SC dismisses plea against elections

ISLAMABAD  -  The Supreme Court of Pakistan Wednesday disposed of Ali Khan’s petition seeking to de­clare the general elec­tions 2024 null and void, and imposed a fine of Rs0.5 million on the petitioner for failing to appear before the court.

A three-member bench of the apex court headed by Chief Justice Qazi Faez Isa and com­prising Justice Muham­mad Ali Mazhar and Justice Mussarat Hilali conducted hearing of the petition of Ali Khan.

The bench directed him to pay the amount equally to the Pakistan Bar Council and to the Supreme Court Bar As­sociation within 30 days, failing which they be recovered from the petitioner as arrears of land revenue. “We trust that the federal govern­ment will be ensuring that the petitioner does not use the rank of a Brigadier or ex or former Brigadier with his name,” the order further said.

Additional Attorney-General for Pakistan, Amir Rehman in­formed that the representative of the Ministry of Defence went to deliver the notice at the ad­dress of the petitioner on 20 February 2024, and according to the report of the Ministry of Defence, the notice was re­ceived by Amama Sohail, who stated that she was a family member of the petitioner; the receipt of notice by Amama So­hail is submitted in original.

Notices were also sent through the District and Session Judge, Islamabad, whose report states that the petitioner was not avail­able at the given address. The re­port of the SHO of the area states that no one answered the out­er door of the petitioner’s res­idence, therefore, notice was pasted on it; his report along with the photographs of the pasted notice is received. How­ever, the petitioner is not in at­tendance nor is represented.

The Fixation Branch of this court informed that they had re­ceived an e-mail dated 19 Febru­ary 2024, wherein the petition­er stated that ‘I am EX-Brigadier Ali Khan’ and that he had sought withdrawal of this petition by filing withdrawal application.

The e-mail confirms that ‘I don’t want to pursue the said petition anymore’. The e-mail concludes by stating that ‘I deeply regret any inconve­nience I might have caused to the Supreme Court and seek their pardon for my inabili­ty to appear in person as I am currently out of the country. I shall be extremely grateful to the Court for their magnanim­ity and for their kindness.’

Copies of the petitioner’s pass­port with exit from Pakistan stamp of FIA Immigration dat­ed 17 February 2024, board­ing pass and e-ticket have also been provided by the petition­er. The e-ticket shows that he paid Rs.162,756 on 13 Febru­ary 2024 for his travel from Is­lamabad to Doha, Qatar, and for a connecting flight to Bahrain.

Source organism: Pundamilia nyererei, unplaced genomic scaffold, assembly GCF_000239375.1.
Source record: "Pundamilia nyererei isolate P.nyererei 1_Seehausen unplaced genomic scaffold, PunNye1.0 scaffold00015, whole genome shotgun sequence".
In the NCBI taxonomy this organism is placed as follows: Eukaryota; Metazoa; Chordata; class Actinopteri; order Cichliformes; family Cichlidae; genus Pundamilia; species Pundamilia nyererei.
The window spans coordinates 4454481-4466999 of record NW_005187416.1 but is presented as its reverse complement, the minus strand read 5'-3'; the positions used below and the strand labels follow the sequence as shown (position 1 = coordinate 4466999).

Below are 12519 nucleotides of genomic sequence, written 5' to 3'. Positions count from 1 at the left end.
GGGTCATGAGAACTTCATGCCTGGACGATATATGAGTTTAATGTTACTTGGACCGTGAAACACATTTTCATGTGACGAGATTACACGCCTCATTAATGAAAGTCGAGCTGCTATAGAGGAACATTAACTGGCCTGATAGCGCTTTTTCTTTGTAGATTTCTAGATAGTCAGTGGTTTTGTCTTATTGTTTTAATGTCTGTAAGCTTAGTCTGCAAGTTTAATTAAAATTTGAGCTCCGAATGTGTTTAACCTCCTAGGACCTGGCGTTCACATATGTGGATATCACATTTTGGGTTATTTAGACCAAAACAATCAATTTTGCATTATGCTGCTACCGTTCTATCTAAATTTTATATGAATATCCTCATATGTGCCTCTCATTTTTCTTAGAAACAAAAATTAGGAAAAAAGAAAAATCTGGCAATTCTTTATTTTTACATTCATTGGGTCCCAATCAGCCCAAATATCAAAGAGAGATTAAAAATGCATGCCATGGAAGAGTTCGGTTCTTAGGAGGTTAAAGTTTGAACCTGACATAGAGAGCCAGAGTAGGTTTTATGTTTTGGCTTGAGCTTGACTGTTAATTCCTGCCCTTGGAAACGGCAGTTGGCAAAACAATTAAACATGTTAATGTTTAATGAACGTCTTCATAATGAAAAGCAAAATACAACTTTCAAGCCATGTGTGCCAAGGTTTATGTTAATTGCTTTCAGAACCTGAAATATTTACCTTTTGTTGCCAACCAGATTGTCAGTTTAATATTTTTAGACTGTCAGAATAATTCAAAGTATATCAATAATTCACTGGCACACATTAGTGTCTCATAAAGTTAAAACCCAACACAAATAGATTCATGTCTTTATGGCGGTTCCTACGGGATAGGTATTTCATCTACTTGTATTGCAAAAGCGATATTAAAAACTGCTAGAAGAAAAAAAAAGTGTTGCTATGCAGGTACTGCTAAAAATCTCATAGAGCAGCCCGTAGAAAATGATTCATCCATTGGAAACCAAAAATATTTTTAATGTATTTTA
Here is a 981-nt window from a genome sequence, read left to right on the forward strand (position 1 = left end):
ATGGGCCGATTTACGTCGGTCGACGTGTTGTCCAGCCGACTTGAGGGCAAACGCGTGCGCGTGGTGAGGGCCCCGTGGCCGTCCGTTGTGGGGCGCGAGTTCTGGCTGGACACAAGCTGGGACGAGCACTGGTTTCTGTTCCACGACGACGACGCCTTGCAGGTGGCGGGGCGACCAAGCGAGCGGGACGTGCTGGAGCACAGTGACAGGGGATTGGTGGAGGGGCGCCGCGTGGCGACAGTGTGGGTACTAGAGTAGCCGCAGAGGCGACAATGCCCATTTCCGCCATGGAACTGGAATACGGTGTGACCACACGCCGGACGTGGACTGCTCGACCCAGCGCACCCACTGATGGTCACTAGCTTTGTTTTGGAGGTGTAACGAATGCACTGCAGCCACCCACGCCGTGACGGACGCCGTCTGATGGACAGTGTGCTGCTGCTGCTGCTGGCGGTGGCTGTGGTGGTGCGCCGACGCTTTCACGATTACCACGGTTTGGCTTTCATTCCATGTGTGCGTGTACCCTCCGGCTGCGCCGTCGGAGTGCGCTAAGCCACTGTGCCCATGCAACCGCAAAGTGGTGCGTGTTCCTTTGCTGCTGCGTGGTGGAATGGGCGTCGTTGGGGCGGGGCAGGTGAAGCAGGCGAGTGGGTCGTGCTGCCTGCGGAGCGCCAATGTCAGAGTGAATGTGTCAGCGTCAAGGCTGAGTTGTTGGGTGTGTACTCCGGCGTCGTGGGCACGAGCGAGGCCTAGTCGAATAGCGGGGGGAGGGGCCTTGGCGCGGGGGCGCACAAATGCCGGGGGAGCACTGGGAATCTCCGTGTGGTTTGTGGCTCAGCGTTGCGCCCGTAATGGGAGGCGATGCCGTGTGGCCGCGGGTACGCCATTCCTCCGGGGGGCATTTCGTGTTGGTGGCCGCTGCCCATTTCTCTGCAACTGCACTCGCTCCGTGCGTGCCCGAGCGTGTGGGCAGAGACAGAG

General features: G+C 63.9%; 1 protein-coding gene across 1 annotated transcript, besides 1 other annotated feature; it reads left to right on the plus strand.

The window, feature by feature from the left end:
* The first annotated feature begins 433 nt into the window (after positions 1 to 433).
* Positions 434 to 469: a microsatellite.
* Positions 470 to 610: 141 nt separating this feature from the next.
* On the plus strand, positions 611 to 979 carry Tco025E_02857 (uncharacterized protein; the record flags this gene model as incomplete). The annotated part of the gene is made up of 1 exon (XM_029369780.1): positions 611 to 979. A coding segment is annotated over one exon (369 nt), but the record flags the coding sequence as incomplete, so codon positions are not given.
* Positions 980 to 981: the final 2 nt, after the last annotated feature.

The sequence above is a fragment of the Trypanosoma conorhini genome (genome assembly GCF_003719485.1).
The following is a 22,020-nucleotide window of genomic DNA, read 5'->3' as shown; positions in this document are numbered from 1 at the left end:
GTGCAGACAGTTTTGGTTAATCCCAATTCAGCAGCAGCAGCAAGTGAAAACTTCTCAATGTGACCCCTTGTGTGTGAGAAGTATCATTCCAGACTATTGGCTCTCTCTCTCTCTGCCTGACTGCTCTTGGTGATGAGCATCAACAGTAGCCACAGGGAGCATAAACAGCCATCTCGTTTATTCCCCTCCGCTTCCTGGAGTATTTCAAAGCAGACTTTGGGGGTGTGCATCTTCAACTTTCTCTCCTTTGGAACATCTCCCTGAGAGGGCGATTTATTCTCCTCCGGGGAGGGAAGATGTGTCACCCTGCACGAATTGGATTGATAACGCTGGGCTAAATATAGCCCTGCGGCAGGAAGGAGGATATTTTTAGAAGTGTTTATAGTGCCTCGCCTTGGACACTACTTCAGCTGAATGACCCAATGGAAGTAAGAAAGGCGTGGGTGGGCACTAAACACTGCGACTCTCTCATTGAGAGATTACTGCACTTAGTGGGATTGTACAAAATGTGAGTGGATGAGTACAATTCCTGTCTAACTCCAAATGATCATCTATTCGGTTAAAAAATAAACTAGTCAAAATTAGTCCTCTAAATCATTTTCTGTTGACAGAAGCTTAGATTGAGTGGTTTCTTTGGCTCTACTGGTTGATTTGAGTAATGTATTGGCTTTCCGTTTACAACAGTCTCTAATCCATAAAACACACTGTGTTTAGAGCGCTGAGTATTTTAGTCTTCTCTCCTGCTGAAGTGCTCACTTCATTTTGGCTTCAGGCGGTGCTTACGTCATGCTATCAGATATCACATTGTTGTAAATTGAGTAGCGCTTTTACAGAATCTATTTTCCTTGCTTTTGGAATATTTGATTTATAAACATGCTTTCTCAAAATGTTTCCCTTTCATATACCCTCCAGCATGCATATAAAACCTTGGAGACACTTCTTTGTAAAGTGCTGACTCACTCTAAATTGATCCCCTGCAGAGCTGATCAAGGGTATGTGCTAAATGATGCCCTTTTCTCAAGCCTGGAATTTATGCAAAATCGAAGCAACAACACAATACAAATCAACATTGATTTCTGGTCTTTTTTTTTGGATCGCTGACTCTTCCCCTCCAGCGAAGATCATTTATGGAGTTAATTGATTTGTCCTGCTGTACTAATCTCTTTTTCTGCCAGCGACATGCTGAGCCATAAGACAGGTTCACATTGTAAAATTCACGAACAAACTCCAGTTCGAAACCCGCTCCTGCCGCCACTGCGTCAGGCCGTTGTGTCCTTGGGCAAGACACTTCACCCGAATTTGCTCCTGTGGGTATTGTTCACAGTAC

The AAG stated that the peti­tioner cannot refer to himself as an Ex-Brigadier because he was court martialed by the Pakistan Army for committing sedition, mutiny and insubordination in the year 2012. 

He was sentenced to five years rigorous imprisonment and was released after serv­ing out four years of his sen­tence as he was granted remis­sions. He further stated that the petitioner was stripped of his rank, which he can no lon­ger use and the normal bene­fits which would accrue to a retired officer were not given to him.

The President of the Supreme Court Bar Association, Muham­mad Shahzad Shaukat, is pres­ent in Court and was asked to assist the Court. He submitted that the given facts and circum­stances of the case constitutes abuse of the process of the Court and it should be ensured that this should not take place in future and therefore this pe­tition should be dismissed with exemplary costs of Rs1 mil­lion. The petitioner must have used his rank to attract public­ity and to ensure that the con­tents of his petition are wide­ly broadcast in the media and published in newspapers. And after having achieved such pur­pose, the petitioner immediate­ly bought a ticket (on 13 Febru­ary 2024) to catch a flight out of the country.

He added that the usual prac­tice is to buy a return ticket, but the petitioner bought a one-way ticket. He also did not disclose when he will return to Pakistan. It is also not disclosed why, just one day after filing the petition, he sought its withdrawal.

This petition has also con­sumed valuable court time, which is to be spent on deciding the cases of genuine litigants; not use the media for ulteri­or and nefarious purposes. The petitioner got prominent cover­age and then the petition was abandoned and the petition­er left the country. Responsible media will undoubtedly want to disclose this order and the peti­tioner’s conduct to redress the damage done.

ePaper - Nawaiwaqt